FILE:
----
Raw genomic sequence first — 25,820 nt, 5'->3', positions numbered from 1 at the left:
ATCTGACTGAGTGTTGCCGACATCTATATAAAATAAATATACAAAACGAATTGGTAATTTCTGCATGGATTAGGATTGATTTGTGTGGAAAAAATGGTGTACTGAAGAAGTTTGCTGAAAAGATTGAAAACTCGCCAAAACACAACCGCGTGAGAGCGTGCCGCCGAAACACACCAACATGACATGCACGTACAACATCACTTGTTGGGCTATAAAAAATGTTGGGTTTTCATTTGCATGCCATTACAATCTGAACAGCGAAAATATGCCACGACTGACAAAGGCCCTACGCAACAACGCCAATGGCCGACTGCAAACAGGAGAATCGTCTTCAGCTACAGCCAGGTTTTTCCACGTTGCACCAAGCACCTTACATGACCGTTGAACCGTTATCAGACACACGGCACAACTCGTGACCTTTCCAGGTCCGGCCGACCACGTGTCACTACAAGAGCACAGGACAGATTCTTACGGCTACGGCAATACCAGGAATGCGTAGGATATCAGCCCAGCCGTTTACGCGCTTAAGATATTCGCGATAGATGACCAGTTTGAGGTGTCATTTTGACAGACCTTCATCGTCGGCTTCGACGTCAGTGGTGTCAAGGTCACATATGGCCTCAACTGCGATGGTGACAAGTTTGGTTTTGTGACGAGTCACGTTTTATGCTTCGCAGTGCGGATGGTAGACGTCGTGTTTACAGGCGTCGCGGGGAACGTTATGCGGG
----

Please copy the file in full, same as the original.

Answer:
Raw genomic sequence first — 25,820 nt, 5'->3', positions numbered from 1 at the left:
ATCTGACTGAGTGTTGCCGACATCTATATAAAATAAATATACAAAACGAATTGGTAATTTCTGCATGGATTAGGATTGATTTGTGTGGAAAAAATGGTGTACTGAAGAAGTTTGCTGAAAAGATTGAAAACTCGCCAAAACACAACCGCGTGAGAGCGTGCCGCCGAAACACACCAACATGACATGCACGTACAACATCACTTGTTGGGCTATAAAAAATGTTGGGTTTTCATTTGCATGCCATTACAATCTGAACAGCGAAAATATGCCACGACTGACAAAGGCCCTACGCAACAACGCCAATGGCCGACTGCAAACAGGAGAATCGTCTTCAGCTACAGCCAGGTTTTTCCACGTTGCACCAAGCACCTTACATGACCGTTGAACCGTTATCAGACACACGGCACAACTCGTGACCTTTCCAGGTCCGGCCGACCACGTGTCACTACAAGAGCACAGGACAGATTCTTACGGCTACGGCAATACCAGGAATGCGTAGGATATCAGCCCAGCCGTTTACGCGCTTAAGATATTCGCGATAGATGACCAGTTTGAGGTGTCATTTTGACAGACCTTCATCGTCGGCTTCGACGTCAGTGGTGTCAAGGTCACATATGGCCTCAACTGCGATGGTGACAAGTTTGGTTTTGTGACGAGTCACGTTTTATGCTTCGCAGTGCGGATGGTAGACGTCGTGTTTACAGGCGTCGCGGGGAACGTTATGCGGG